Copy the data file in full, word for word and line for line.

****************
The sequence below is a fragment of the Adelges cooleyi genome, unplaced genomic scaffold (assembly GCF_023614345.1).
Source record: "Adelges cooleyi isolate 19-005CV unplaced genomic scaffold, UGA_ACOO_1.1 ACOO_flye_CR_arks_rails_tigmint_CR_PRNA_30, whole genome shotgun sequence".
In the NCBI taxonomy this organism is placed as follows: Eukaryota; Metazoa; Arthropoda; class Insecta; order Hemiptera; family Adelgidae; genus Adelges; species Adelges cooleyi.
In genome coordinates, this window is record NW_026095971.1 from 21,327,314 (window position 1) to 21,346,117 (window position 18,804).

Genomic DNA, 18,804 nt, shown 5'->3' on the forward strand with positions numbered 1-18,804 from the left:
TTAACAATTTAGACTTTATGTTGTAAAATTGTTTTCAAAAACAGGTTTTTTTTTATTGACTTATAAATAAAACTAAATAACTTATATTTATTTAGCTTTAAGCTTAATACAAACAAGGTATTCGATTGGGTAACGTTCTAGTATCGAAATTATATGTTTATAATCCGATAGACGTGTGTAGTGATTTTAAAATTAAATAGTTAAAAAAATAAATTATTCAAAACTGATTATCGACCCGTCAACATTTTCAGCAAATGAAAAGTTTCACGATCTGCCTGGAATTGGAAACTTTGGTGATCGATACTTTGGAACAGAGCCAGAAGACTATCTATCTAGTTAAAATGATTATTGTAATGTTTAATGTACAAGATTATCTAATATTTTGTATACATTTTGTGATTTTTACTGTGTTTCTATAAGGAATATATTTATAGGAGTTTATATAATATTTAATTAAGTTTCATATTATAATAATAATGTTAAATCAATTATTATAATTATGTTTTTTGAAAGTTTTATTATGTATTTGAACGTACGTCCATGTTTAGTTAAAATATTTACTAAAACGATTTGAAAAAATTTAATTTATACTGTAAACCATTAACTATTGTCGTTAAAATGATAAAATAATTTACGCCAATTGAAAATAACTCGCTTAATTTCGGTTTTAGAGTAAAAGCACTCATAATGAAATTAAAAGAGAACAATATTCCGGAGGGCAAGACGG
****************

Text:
The sequence below is a fragment of the Adelges cooleyi genome, unplaced genomic scaffold (assembly GCF_023614345.1).
Source record: "Adelges cooleyi isolate 19-005CV unplaced genomic scaffold, UGA_ACOO_1.1 ACOO_flye_CR_arks_rails_tigmint_CR_PRNA_30, whole genome shotgun sequence".
In the NCBI taxonomy this organism is placed as follows: Eukaryota; Metazoa; Arthropoda; class Insecta; order Hemiptera; family Adelgidae; genus Adelges; species Adelges cooleyi.
In genome coordinates, this window is record NW_026095971.1 from 21,327,314 (window position 1) to 21,346,117 (window position 18,804).

Genomic DNA, 18,804 nt, shown 5'->3' on the forward strand with positions numbered 1-18,804 from the left:
TTAACAATTTAGACTTTATGTTGTAAAATTGTTTTCAAAAACAGGTTTTTTTTTATTGACTTATAAATAAAACTAAATAACTTATATTTATTTAGCTTTAAGCTTAATACAAACAAGGTATTCGATTGGGTAACGTTCTAGTATCGAAATTATATGTTTATAATCCGATAGACGTGTGTAGTGATTTTAAAATTAAATAGTTAAAAAAATAAATTATTCAAAACTGATTATCGACCCGTCAACATTTTCAGCAAATGAAAAGTTTCACGATCTGCCTGGAATTGGAAACTTTGGTGATCGATACTTTGGAACAGAGCCAGAAGACTATCTATCTAGTTAAAATGATTATTGTAATGTTTAATGTACAAGATTATCTAATATTTTGTATACATTTTGTGATTTTTACTGTGTTTCTATAAGGAATATATTTATAGGAGTTTATATAATATTTAATTAAGTTTCATATTATAATAATAATGTTAAATCAATTATTATAATTATGTTTTTTGAAAGTTTTATTATGTATTTGAACGTACGTCCATGTTTAGTTAAAATATTTACTAAAACGATTTGAAAAAATTTAATTTATACTGTAAACCATTAACTATTGTCGTTAAAATGATAAAATAATTTACGCCAATTGAAAATAACTCGCTTAATTTCGGTTTTAGAGTAAAAGCACTCATAATGAAATTAAAAGAGAACAATATTCCGGAGGGCAAGACGG